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Reflections on Experiences of a Successful STEM Scholarship Program for Underrepresented Groups

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Conference

2015 ASEE Annual Conference & Exposition

Location

Seattle, Washington

Publication Date

June 14, 2015

Start Date

June 14, 2015

End Date

June 17, 2015

ISBN

978-0-692-50180-1

ISSN

2153-5965

Conference Session

Cultivating Engineering Scholarship and Research Mindsets Among URM Students

Tagged Division

Minorities in Engineering

Tagged Topic

Diversity

Page Count

14

Page Numbers

26.1325.1 - 26.1325.14

DOI

10.18260/p.24662

Permanent URL

https://peer.asee.org/24662

Download Count

68

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Paper Authors

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Sedig Salem Agili Pennsylvania State University, Harrisburg

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Sedig S. Agili received his BS, MS, and Ph.D. in Electrical and Computer Engineering from Marquette University in 1986, 1989, and 1996, respectively. Currently he is a Professor of Electrical Engineering teaching and conducting research in signal integrity of high-speed electrical interconnects, electronic communications, and fiber optic communications. He has authored numerous research articles which have been published in reputable peer refereed journals and conference proceedings. He is the Co-director for The Center of Excellence in Signal Integrity at Penn State Harrisburg. He was honored by the Institute of Electrical and Electronics Engineers (IEEE) with Best paper award at the IEEE International Conference on Consumer Electronics 2007, Las Vegas, Nevada, for the paper " Transmitter Pre-emphasis and Adaptive Receiver Equalization for Duobinary Signaling in Backplane Channels.'' He was also honored by DesignCon for 2013 Best Paper Award Finalist, for the paper “A Rapid Prototyping of FPGA - Based Duobinary Transmitter/Receiver for High Speed Electrical Backplane Transmission,” Santa Clara, CA, January 2013. He received the 2010 Technical Achievement Award from the Central Pennsylvania Engineers Week Council. He is a senior member of the Institute of Electrical and Electronic Engineers and a full member of Sigma Xi.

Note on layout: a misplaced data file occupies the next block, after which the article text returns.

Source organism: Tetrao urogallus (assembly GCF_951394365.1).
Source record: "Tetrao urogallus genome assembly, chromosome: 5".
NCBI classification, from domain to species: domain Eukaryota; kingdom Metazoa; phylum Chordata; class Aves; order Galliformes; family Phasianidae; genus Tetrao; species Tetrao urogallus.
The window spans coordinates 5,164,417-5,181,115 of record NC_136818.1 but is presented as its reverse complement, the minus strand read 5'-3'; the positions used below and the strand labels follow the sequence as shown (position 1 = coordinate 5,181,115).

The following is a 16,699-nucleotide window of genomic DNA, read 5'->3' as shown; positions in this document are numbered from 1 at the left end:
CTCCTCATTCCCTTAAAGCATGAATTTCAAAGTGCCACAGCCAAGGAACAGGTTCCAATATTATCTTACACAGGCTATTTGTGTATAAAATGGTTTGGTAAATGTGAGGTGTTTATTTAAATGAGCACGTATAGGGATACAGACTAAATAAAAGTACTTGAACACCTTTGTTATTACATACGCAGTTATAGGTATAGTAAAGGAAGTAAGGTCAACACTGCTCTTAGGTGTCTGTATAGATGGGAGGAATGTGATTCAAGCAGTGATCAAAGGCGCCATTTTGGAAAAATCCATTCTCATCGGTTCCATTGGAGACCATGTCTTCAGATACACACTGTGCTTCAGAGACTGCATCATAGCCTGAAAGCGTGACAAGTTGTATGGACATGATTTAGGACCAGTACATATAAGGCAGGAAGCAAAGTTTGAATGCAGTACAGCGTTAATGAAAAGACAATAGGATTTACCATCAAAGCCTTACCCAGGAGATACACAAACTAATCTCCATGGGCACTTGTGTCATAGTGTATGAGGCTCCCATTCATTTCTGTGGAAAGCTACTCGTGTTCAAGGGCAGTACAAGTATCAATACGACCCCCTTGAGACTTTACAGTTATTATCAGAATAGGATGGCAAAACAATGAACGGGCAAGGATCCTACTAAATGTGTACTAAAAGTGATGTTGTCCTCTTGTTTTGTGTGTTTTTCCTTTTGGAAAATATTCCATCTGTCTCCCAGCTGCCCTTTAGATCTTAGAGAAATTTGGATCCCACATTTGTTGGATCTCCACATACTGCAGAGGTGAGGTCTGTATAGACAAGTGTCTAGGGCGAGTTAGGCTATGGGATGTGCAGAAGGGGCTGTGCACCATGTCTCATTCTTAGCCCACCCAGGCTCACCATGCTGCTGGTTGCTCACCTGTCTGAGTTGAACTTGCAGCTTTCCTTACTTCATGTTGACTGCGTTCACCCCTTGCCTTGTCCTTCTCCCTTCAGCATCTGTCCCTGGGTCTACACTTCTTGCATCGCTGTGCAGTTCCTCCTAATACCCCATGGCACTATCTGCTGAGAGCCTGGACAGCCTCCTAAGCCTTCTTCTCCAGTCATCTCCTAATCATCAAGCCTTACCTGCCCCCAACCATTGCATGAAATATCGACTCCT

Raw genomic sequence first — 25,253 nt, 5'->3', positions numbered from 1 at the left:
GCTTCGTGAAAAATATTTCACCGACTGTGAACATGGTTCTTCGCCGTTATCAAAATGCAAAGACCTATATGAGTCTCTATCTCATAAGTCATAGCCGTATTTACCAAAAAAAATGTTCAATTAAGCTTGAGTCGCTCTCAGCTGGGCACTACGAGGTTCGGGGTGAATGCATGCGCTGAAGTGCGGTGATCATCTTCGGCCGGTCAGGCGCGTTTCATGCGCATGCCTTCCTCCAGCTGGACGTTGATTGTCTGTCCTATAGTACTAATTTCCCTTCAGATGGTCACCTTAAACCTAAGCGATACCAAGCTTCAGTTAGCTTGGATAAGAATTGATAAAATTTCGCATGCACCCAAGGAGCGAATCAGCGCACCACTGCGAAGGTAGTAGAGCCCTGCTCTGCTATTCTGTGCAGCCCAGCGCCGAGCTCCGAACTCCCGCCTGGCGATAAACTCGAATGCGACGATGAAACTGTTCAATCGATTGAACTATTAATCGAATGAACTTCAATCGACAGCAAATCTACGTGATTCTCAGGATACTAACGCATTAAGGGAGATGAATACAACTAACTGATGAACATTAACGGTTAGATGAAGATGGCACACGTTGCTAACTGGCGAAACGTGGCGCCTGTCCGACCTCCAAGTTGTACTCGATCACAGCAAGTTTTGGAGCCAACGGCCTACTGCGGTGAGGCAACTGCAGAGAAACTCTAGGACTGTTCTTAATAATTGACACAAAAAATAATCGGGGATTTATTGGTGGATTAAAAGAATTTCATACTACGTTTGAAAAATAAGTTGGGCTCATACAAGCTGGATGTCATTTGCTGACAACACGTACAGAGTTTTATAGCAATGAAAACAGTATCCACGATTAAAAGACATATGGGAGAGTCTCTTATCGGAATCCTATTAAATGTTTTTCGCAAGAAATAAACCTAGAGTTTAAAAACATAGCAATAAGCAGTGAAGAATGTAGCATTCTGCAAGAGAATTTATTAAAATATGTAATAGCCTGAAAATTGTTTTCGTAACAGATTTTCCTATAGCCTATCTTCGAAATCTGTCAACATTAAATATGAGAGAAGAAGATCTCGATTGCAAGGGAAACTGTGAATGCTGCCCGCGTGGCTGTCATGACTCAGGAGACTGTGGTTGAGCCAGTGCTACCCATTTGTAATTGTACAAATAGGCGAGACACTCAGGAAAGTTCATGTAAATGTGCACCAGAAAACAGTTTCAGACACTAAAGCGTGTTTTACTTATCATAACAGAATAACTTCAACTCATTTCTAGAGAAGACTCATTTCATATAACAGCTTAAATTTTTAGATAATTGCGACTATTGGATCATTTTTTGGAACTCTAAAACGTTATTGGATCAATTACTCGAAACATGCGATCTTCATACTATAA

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Aldo Morales Pennsylvania State University, Harrisburg

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Dr. Aldo Morales was born in Tacna, Peru. Dr. Morales earned his B.S. in Electronic Engineering, with distinction, from Northern University (now University of Tarapaca), Arica, Chile. He has an M.Sc. Ph.D. in electrical and computer engineering from University of Buffalo, The State University of New York at Buffalo, Buffalo, NY. Currently, he is a professor of electrical Engineering at Penn State Harrisburg. Dr. Morales was the PI for a 3-year Ben Franklin Technology Partners Grant that established the “Center of Excellence in Signal Integrity” at Penn State Harrisburg. He was a co-author for the Best Poster Paper Award at the IEEE International Conference on Consumer Electronics 2007, Las Vegas, Nevada, for the paper "Transmitter Pre-emphasis and Adaptive Receiver Equalization for Duobinary Signaling in Backplane Channels''. In addition, of Best Paper Award at the IEEE Asia Pacific Conference on Circuits and Systems 96, Seoul, Korea, for the paper "Basis Matrix Representation of Morphological Filters with N-Dimensional Structuring Elements''.

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Linda M. Null Pennsylvania State University, Harrisburg

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Linda Null received an M.S. and a Ph.D. in Computer Science from Iowa State University, an M.S. in Computer Science Education and an M.S. in Mathematics Education from Northwest Missouri State University, and a B.S. in Mathematics and English from Northwest Missouri State University. She is currently the Computer Science graduate program coordinator and associate program chair at Penn State Harrisburg, where she has been a member of the faculty since 1995. Her areas of interest include computer organization and architecture, operating systems, computer science education, and computer security.

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Janice E. Smith Pennsylvania State University, Harrisburg

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Dr. Janice E. Smith (B.S. Chemistry; M.B.A.; D. Ed. Adult Education) is Director of the Russell E. Horn Sr. Learning Center at Penn State Harrisburg.